For instance, a dataset of open data hubs worldwide has attracted a community that improved the original upload considerably. BuzzData featured the work of James McKinney, a civic hacker from Montreal, Canada, in making it so. A Google Map mashing up locations is embedded below:


The hope is that communities of developers, policy wonks, media, and designers will self-aggregate around datasets on the site and collectively improve them. Hints of that future are already present, as open government advocate David Eaves highlighted in his post on open source data journalism at BuzzData. As Eaves pointed out, it isn't just media companies that should be paying attention to the trends around open data journalism:

For years I argued that governments — and especially politicians — interested in open data have an unhealthy appetite for applications. They like the idea of sexy apps on smart phones enabling citizens to do cool things. To be clear, I think apps are cool, too. I hope in cities and jurisdictions with open data we see more of them. But open data isn't just about apps. It's about the analysis.

Imagine a city's budget up on BuzzData. Imagine the flow rates of the water or sewage system. Or the inventory of trees. Think of how a community of interested and engaged "followers" could supplement that data, analyze it, and visualize it. Maybe they would be able to explain it to others better, to find savings or potential problems, or develop new forms of risk assessment.

Open data journalism

"It's an interesting service that's cutting down barriers to open data crunching," said Craig Saila, director of digital products at the Globe and Mail, Canada's national newspaper, in an interview. He said that the Globe and Mail has started to open up the data that it's collecting, like forest fire data, at the Globe and Mail BuzzData account.

"We're a traditional paper with a strong digital component that will be a huge driver in the future," said Saila. "We're putting data out there and letting our audiences play with it. The licensing provides us with a neutral source that we can use to share data. We're working with data suppliers to release the data that we have or are collecting, exposing the Globe's journalism to more people. In a lot of ways, it's beneficial to the Globe to share census information, press releases and statistics."

The Globe and Mail is not, however, hosting any information there that's sensitive. "In terms of confidential information, I'm not sure if we're ready as a news organization to put that in the cloud," said Saila. "Were just starting to explore open data as a thing to share, following the Guardian model."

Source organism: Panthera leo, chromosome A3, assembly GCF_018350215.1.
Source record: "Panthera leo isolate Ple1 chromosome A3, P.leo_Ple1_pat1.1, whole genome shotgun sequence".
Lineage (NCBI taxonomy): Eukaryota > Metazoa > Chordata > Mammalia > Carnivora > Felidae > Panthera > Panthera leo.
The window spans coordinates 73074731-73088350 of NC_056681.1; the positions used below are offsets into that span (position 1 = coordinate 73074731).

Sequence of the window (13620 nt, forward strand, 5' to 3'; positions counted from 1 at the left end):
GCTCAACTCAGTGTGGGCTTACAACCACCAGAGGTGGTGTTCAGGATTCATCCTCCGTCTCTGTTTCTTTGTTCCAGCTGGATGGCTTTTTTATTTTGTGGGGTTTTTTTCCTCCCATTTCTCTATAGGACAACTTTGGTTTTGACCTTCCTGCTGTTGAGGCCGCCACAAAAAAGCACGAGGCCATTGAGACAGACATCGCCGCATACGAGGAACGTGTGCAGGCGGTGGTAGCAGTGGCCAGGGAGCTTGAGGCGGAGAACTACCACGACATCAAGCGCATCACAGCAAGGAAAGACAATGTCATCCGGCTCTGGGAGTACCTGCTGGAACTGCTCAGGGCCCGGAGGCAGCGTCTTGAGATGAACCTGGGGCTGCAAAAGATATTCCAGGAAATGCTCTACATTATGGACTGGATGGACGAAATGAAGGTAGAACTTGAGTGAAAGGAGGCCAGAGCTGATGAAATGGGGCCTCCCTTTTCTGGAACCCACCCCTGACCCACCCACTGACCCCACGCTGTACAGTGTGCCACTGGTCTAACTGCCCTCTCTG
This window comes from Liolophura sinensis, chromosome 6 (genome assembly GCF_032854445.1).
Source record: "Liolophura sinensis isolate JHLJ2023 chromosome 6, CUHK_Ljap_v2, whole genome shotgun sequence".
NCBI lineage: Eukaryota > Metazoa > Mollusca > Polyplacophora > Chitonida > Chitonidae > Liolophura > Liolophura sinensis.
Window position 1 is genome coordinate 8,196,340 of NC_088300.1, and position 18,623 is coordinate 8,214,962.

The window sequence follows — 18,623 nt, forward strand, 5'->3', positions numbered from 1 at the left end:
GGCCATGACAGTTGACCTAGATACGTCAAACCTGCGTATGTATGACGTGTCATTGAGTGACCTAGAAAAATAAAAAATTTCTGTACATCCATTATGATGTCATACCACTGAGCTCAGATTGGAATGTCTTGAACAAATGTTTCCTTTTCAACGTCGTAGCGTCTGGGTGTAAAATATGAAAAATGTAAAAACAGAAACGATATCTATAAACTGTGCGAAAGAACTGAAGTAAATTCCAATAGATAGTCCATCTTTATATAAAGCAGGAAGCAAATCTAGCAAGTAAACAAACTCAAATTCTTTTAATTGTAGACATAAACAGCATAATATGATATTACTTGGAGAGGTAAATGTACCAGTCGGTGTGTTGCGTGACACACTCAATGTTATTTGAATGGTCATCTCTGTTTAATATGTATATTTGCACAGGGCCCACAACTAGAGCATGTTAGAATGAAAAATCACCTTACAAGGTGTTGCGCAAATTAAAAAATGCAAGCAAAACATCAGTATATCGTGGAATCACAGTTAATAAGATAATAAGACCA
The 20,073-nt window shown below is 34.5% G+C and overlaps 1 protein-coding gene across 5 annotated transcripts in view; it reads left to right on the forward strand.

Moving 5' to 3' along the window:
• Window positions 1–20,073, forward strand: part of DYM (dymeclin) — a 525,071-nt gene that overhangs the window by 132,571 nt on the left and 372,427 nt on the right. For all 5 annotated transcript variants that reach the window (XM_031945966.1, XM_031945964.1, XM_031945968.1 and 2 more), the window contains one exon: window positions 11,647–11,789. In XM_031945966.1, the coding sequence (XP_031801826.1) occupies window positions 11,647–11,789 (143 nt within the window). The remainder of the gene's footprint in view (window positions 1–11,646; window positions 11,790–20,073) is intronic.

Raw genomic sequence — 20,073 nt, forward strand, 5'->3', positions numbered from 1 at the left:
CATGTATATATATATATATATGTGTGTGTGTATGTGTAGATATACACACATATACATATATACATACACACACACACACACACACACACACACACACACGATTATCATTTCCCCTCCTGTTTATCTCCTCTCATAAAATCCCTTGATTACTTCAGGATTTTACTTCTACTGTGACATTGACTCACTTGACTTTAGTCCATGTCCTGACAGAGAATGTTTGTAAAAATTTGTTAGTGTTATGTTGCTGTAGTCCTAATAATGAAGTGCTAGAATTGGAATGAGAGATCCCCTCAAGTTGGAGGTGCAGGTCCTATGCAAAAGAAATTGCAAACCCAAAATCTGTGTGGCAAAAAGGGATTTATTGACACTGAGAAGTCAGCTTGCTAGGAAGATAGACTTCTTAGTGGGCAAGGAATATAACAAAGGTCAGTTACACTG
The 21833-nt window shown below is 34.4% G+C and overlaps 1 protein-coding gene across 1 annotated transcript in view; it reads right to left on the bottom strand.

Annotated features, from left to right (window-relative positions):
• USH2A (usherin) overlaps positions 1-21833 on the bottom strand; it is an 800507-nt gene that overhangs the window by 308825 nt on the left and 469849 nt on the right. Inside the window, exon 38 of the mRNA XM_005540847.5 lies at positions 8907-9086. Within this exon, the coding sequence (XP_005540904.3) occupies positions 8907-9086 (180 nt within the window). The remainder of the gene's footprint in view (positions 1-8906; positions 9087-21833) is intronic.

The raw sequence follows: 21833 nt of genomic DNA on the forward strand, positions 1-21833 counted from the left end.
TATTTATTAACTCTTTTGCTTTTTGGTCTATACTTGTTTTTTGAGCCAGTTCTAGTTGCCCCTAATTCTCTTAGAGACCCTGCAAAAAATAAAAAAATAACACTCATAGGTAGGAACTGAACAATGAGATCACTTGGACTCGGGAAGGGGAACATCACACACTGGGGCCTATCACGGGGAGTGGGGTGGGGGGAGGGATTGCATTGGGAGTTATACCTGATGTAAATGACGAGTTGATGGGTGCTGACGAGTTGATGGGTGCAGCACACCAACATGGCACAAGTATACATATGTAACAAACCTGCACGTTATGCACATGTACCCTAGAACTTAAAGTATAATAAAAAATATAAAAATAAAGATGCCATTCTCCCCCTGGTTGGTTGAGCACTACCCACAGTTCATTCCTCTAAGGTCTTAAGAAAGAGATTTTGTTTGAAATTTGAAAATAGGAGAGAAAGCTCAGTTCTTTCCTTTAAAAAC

Saila said that he's found the private collaboration model useful. "We're working on a big data project where we need to combine all of the sources, and we're trying to munge them all together in a safe place," he said. "It's a great space for journalists to connect and normalize public data."

The BuzzData team emphasized that they're not trying to be another data marketplace, like Infochimps, or replace Excel. "We made an early decision not to reinvent the wheel," said Opauszky, "but instead to try to be a water cooler, in the same way that people go to Vimeo to share their work. People don't go to Flickr to edit photos or YouTube to edit videos. The value is to be the connective tissue of what's happening."

If that question about "what's happening?" sounds familiar to Twitter users, it's because that kind of stream is part of BuzzData's vision for the future of open data communities.

"One of the things that will become more apparent is that everything in the interface is real time," said Opauszky. "We think that topics will ultimately become one of the most popular features on the site. People will come from the Guardian or the Economist for the data and stay for the conversation. Those topics are hives for peers and collaborators. We think that BuzzData can provide an even 'closer to the feed' source of information for people's interests, similar to the way that journalists monitor feeds in Tweetdeck."

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August 24 2011

Inside Google+: The virtuous circle of data and doing right by users

Inside Google+ free webcastTim O'Reilly and Google+ VP of Product Bradley Horowitz took a deep dive into Google+ and a host of adjacent topics during a webcast yesterday. A full recording of their conversation is embedded at the end of this post — and it's well worth watching — but I thought it would be useful to extract and amplify a couple of key points that were made. Horowitz will expand on some of these ideas during his session at next month's Strata Summit.

Data lock-in and the virtuous circle

Data has supplanted source code as the key to lock-in. This shift was the focus of an interesting exchange between O'Reilly and Horowitz (it begins at the 13:37 mark).

"Clearly, developers and users are betting on Google with the integrity of their data," Horowitz said. "We're trying to do right by that opportunity." Horowitz pointed to the Data Liberation Front as an important part of Google's approach to data. "We have to allow people with the pull of a handle to up and leave and take that data."